Burgess Designation For Champaign Post Office Heads To President
By Jeff Bossert
A postal facility in the University of Illinois’ Campustown neighborhood is one stroke of the pen away from becoming “The James R. Burgess Post Office Building.”
The U.S. House Tuesday unanimously approved placing the name of Champaign County’s first African-American countywide elected official on the postal facility at 302 East Green Street in Champaign.
The measure now heads to President Obama for his consideration. An identical bill was passed in the Senate on August 1, 2013.
Burgess served as Champaign County State’s Attorney from 1972 to 1976, and was later a U.S. Attorney for a large portion of downstate Illinois under presidents Carter and Reagan. He died in 1997.
“Since Mr. Burgess’ passing in 1997, constituents in my district and especially his son, Steve, have been looking for a way to commemorate the achievements of his life,” said Republican Congressman Rodney Davis of Taylorville, the chief sponsor of the bill, in a press release.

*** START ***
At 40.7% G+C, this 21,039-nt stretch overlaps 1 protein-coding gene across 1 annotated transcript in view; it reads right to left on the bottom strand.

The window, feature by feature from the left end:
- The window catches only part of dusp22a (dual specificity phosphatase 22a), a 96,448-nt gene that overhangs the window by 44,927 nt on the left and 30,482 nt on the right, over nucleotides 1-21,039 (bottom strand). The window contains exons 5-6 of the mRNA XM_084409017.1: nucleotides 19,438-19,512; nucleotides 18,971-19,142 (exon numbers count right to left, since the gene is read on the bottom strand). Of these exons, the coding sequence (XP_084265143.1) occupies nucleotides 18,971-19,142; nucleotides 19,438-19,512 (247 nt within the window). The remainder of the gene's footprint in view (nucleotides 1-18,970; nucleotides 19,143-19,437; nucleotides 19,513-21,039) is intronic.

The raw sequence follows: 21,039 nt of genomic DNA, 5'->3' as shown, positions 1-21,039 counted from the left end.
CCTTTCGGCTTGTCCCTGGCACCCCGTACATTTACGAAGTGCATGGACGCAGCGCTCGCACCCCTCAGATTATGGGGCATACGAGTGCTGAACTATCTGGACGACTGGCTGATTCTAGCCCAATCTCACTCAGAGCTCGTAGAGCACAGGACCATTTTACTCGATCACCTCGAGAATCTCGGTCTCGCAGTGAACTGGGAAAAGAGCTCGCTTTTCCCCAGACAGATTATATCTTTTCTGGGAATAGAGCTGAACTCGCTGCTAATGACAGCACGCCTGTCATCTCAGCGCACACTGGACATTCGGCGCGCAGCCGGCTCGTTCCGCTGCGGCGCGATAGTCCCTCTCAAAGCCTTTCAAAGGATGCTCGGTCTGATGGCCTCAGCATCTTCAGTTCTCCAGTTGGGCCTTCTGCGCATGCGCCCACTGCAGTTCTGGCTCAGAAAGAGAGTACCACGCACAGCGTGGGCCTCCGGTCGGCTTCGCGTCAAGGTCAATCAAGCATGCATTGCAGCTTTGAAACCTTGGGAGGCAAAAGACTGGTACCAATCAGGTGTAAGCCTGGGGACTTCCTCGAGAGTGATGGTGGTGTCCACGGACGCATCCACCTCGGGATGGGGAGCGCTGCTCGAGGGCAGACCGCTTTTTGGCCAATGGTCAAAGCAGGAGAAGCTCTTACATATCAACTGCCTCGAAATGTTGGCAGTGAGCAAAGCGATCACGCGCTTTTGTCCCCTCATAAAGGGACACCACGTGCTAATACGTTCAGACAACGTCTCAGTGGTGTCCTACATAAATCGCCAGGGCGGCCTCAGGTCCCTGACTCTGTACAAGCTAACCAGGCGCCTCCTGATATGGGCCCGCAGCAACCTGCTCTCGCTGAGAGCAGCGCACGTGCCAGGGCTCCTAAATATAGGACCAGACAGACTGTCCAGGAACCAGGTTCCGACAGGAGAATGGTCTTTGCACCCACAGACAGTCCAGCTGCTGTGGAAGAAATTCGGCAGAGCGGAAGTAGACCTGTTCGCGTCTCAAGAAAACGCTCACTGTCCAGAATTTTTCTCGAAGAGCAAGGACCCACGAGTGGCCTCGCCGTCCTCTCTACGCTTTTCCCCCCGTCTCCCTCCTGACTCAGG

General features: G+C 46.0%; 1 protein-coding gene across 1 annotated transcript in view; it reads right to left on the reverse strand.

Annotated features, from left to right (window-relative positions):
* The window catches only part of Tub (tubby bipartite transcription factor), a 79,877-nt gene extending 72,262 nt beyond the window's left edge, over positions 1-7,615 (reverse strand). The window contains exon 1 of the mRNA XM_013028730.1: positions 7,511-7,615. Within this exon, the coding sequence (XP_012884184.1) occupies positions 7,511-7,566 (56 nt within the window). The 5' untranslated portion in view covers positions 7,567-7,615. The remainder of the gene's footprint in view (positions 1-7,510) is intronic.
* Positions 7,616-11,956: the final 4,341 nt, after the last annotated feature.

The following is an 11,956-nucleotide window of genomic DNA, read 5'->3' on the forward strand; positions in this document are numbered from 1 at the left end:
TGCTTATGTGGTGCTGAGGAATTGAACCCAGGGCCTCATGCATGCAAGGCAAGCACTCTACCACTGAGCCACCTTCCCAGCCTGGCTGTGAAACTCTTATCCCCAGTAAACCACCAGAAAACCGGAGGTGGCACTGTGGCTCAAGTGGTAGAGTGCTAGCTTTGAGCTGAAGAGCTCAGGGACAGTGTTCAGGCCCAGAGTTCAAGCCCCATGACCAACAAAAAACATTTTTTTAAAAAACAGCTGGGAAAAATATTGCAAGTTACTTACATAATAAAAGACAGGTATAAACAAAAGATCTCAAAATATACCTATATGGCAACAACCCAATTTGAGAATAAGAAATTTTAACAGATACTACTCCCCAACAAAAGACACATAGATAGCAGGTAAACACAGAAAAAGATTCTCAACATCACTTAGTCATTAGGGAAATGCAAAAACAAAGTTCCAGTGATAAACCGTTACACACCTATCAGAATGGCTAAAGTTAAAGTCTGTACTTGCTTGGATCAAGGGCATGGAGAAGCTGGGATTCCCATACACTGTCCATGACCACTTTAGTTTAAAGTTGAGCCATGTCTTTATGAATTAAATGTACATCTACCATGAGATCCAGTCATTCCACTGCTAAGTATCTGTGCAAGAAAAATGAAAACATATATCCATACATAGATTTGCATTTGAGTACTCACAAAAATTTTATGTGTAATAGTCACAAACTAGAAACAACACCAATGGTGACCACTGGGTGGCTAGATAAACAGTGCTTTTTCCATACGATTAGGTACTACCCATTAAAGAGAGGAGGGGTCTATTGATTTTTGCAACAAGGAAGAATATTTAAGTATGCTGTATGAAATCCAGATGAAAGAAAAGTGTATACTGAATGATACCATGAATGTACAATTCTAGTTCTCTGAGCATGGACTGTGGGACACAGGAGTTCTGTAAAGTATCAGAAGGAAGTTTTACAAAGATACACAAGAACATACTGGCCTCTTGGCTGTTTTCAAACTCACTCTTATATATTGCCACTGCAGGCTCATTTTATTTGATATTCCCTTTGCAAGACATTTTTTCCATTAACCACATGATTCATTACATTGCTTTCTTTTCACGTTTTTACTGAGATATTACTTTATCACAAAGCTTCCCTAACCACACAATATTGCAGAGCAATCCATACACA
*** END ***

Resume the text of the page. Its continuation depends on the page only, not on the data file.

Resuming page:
Steve Burgess initially sought to place his father’s name on the federal courthouse in Urbana. That focus later shifted to the post office when that effort fell short.
“I tried to prepare myself from the very beginning that this was not something that was going to happen overnight,” said Burgess, on an interview with David Inge on WILL-TV’s Illinois Pioneers last fall. “This whole thing has been a history and a civics lesson for me.”
Steve Burgess passed away suddenly last November, unable to see his dream to its fruition.
“Steve worked tirelessly over the years to get this project to the finish line, and it’s heartbreaking that he won’t be able to see it through to completion.," said Davis.
James Burgess also spent more than 20 years in the Army, and played a large role in the 761st Tank Battalion, the first African-American armored unit to see battle in World War II.